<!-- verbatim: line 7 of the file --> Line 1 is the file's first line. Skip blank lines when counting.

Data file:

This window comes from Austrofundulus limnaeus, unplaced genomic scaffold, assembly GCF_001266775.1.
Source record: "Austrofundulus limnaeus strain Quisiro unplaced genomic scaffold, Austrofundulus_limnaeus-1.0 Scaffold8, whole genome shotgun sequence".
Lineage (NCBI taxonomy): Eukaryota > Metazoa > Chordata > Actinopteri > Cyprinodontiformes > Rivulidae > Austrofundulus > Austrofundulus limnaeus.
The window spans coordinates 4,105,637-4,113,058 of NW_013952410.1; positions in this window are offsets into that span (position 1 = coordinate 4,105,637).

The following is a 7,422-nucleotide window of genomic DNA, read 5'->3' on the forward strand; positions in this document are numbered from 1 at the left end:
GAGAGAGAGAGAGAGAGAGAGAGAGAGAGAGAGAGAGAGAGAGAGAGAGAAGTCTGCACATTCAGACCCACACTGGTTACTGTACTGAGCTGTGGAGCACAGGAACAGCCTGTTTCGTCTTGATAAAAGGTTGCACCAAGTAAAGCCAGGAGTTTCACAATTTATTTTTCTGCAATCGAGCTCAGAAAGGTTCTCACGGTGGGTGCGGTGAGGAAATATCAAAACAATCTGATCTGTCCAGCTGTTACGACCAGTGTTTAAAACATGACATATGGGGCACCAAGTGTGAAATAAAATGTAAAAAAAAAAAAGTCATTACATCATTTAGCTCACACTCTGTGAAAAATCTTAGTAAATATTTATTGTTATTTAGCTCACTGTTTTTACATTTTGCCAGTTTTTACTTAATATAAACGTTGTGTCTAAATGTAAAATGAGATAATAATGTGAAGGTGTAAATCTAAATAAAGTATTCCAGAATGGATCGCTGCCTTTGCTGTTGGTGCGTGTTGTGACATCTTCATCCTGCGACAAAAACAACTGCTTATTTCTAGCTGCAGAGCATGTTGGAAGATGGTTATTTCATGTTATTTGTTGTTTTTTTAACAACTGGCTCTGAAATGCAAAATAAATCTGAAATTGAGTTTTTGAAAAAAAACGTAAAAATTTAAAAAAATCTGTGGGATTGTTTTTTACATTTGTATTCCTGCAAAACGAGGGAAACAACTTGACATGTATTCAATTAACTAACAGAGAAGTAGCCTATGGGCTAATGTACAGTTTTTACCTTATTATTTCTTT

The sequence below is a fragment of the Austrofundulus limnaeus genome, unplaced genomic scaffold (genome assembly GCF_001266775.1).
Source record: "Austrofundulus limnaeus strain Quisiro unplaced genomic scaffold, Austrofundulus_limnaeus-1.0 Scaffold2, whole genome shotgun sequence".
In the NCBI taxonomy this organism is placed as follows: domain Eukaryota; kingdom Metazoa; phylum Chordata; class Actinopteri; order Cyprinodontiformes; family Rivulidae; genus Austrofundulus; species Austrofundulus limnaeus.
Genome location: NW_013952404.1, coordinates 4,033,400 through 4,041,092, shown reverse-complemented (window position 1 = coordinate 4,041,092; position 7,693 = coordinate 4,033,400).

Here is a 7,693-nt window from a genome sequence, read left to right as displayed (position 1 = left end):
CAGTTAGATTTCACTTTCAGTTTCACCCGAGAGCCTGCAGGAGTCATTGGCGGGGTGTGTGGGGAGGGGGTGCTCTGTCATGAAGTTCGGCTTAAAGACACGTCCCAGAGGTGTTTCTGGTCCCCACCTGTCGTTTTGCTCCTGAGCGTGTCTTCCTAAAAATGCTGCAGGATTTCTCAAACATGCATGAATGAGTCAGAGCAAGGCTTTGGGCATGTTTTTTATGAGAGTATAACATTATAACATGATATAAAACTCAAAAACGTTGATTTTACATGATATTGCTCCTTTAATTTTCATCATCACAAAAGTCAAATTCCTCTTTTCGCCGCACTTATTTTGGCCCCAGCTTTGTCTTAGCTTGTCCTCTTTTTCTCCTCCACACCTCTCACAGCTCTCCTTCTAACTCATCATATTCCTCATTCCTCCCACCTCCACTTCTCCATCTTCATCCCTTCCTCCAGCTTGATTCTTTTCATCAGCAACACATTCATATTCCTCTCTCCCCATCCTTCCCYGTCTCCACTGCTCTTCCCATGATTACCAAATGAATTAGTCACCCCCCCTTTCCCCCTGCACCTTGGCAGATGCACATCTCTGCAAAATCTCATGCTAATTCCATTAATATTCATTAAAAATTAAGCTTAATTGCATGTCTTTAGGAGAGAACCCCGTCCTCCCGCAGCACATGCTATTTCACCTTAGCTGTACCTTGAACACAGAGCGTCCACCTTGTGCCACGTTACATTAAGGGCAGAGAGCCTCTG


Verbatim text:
The sequence below is a fragment of the Austrofundulus limnaeus genome, unplaced genomic scaffold (genome assembly GCF_001266775.1).